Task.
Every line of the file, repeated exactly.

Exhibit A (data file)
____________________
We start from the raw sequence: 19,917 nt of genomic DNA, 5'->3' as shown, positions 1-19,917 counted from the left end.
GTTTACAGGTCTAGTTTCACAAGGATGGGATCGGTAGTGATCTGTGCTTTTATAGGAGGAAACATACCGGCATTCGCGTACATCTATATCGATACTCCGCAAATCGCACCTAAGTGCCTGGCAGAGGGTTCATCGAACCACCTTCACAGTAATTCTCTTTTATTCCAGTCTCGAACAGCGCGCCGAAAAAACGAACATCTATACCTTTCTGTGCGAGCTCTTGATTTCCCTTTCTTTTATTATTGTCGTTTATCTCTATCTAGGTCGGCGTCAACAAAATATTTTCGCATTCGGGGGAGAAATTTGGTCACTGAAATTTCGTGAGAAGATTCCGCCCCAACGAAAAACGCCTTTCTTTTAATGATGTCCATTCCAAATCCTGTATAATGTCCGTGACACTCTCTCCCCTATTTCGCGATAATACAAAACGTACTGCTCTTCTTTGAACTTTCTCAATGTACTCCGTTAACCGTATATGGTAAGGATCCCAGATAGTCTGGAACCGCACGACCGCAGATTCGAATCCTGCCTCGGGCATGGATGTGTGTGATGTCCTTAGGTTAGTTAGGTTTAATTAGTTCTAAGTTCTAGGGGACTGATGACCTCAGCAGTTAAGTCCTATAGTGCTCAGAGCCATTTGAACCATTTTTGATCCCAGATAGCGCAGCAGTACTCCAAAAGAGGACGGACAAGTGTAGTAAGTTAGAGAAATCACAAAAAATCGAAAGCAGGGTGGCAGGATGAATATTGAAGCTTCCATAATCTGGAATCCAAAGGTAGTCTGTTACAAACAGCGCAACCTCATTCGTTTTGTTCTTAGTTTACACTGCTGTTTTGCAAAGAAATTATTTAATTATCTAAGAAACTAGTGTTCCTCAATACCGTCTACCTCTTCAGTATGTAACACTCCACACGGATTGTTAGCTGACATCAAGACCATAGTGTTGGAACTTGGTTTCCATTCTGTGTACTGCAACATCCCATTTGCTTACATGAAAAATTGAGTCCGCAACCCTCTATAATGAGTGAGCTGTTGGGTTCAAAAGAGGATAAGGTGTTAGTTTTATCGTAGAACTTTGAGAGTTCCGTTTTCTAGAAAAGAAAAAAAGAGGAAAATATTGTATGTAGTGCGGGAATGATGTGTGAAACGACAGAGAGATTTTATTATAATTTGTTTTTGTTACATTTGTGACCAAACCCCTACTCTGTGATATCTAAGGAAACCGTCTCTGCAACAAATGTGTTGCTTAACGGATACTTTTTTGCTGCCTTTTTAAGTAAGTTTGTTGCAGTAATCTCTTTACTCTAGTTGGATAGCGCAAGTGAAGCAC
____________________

We start from the raw sequence: 19,917 nt of genomic DNA, 5'->3' as shown, positions 1-19,917 counted from the left end.
GTTTACAGGTCTAGTTTCACAAGGATGGGATCGGTAGTGATCTGTGCTTTTATAGGAGGAAACATACCGGCATTCGCGTACATCTATATCGATACTCCGCAAATCGCACCTAAGTGCCTGGCAGAGGGTTCATCGAACCACCTTCACAGTAATTCTCTTTTATTCCAGTCTCGAACAGCGCGCCGAAAAAACGAACATCTATACCTTTCTGTGCGAGCTCTTGATTTCCCTTTCTTTTATTATTGTCGTTTATCTCTATCTAGGTCGGCGTCAACAAAATATTTTCGCATTCGGGGGAGAAATTTGGTCACTGAAATTTCGTGAGAAGATTCCGCCCCAACGAAAAACGCCTTTCTTTTAATGATGTCCATTCCAAATCCTGTATAATGTCCGTGACACTCTCTCCCCTATTTCGCGATAATACAAAACGTACTGCTCTTCTTTGAACTTTCTCAATGTACTCCGTTAACCGTATATGGTAAGGATCCCAGATAGTCTGGAACCGCACGACCGCAGATTCGAATCCTGCCTCGGGCATGGATGTGTGTGATGTCCTTAGGTTAGTTAGGTTTAATTAGTTCTAAGTTCTAGGGGACTGATGACCTCAGCAGTTAAGTCCTATAGTGCTCAGAGCCATTTGAACCATTTTTGATCCCAGATAGCGCAGCAGTACTCCAAAAGAGGACGGACAAGTGTAGTAAGTTAGAGAAATCACAAAAAATCGAAAGCAGGGTGGCAGGATGAATATTGAAGCTTCCATAATCTGGAATCCAAAGGTAGTCTGTTACAAACAGCGCAACCTCATTCGTTTTGTTCTTAGTTTACACTGCTGTTTTGCAAAGAAATTATTTAATTATCTAAGAAACTAGTGTTCCTCAATACCGTCTACCTCTTCAGTATGTAACACTCCACACGGATTGTTAGCTGACATCAAGACCATAGTGTTGGAACTTGGTTTCCATTCTGTGTACTGCAACATCCCATTTGCTTACATGAAAAATTGAGTCCGCAACCCTCTATAATGAGTGAGCTGTTGGGTTCAAAAGAGGATAAGGTGTTAGTTTTATCGTAGAACTTTGAGAGTTCCGTTTTCTAGAAAAGAAAAAAAGAGGAAAATATTGTATGTAGTGCGGGAATGATGTGTGAAACGACAGAGAGATTTTATTATAATTTGTTTTTGTTACATTTGTGACCAAACCCCTACTCTGTGATATCTAAGGAAACCGTCTCTGCAACAAATGTGTTGCTTAACGGATACTTTTTTGCTGCCTTTTTAAGTAAGTTTGTTGCAGTAATCTCTTTACTCTAGTTGGATAGCGCAAGTGAAGCAC